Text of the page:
US auto dealer boss: Climbing car prices "unsustainable"

January 16, 2019

National Automobile Dealer Association's CEO Peter Welch said Tuesday that climbing car prices will reach a point where they're not long sustainable. At the Automotive News World Congress on Tuesday, Welch said that he fears more American buyers will be priced out of the market.

Automotive News reported that the average new vehicle cost $35,377 last year and average monthly payments reached $538. Interest rates for new cars hovered around 5.76 percent, while used car rates rose to around 9 percent.

CHECK OUT: Used car sales skyrocket as high prices drive down new car sales

Americans continue to stretch out their auto loans, too, to make a payment more affordable. On average, American car buyers financed a new vehicle for 64.3 months.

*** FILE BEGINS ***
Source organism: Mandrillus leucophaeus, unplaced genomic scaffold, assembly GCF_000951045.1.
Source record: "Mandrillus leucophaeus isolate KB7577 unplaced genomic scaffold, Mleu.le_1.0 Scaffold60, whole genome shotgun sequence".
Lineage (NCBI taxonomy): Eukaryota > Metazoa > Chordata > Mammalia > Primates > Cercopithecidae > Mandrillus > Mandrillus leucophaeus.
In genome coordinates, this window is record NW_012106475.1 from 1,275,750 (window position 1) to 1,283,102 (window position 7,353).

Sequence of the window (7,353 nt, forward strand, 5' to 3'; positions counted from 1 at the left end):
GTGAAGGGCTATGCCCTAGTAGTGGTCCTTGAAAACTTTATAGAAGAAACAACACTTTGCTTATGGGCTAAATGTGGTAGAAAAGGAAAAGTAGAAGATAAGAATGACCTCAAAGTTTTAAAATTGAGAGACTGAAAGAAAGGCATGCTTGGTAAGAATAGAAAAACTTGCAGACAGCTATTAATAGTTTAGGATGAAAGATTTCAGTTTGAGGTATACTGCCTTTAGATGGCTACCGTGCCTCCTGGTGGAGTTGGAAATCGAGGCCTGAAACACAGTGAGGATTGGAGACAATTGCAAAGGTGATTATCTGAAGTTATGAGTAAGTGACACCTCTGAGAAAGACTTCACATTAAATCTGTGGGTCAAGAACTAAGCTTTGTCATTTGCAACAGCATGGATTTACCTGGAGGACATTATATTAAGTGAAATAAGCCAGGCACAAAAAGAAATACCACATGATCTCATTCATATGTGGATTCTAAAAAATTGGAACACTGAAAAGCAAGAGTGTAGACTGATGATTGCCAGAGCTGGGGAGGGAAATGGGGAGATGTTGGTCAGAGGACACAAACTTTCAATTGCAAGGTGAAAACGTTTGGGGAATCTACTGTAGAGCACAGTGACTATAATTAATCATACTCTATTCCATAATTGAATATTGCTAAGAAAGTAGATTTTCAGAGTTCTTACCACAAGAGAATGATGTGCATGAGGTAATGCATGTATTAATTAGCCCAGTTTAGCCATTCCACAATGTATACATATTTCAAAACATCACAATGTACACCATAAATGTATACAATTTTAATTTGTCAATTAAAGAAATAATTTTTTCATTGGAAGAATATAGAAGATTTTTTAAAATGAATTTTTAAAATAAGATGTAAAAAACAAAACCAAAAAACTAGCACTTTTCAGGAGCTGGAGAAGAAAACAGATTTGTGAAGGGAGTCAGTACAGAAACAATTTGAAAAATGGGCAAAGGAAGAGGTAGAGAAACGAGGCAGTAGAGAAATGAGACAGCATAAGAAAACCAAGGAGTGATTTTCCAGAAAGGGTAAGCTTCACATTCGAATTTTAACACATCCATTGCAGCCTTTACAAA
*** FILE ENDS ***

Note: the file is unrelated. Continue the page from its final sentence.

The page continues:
Welch said part of the rise can be attributed to more buyers purchasing luxury pickup trucks that cost far more than the average car, and it's made for a spike in car payments that cost $1,000 per month. It's here where Welch said a lot of experts don't believe the trend is sustainable. 

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If the trend does stick around, the average new vehicle could soon cost $40,000 with an $800 payment due once a month. Welch said the trend makes him wonder if climbing car prices leave open a gap for a new Henry Ford to come along and offer more affordable vehicles.

This year, though, the NADA expects healthy sales, though they'll likely be down compared to 2018. It forecasts 16.8 million sales in 2019, which would be down from 17.3 million sales in 2018. Yet there's reason to remain optimistic for good years ahead, he hinted. An overall strong economy, high employment, and healthy GDP will likely keep sales flat in a strong range in the near-term.

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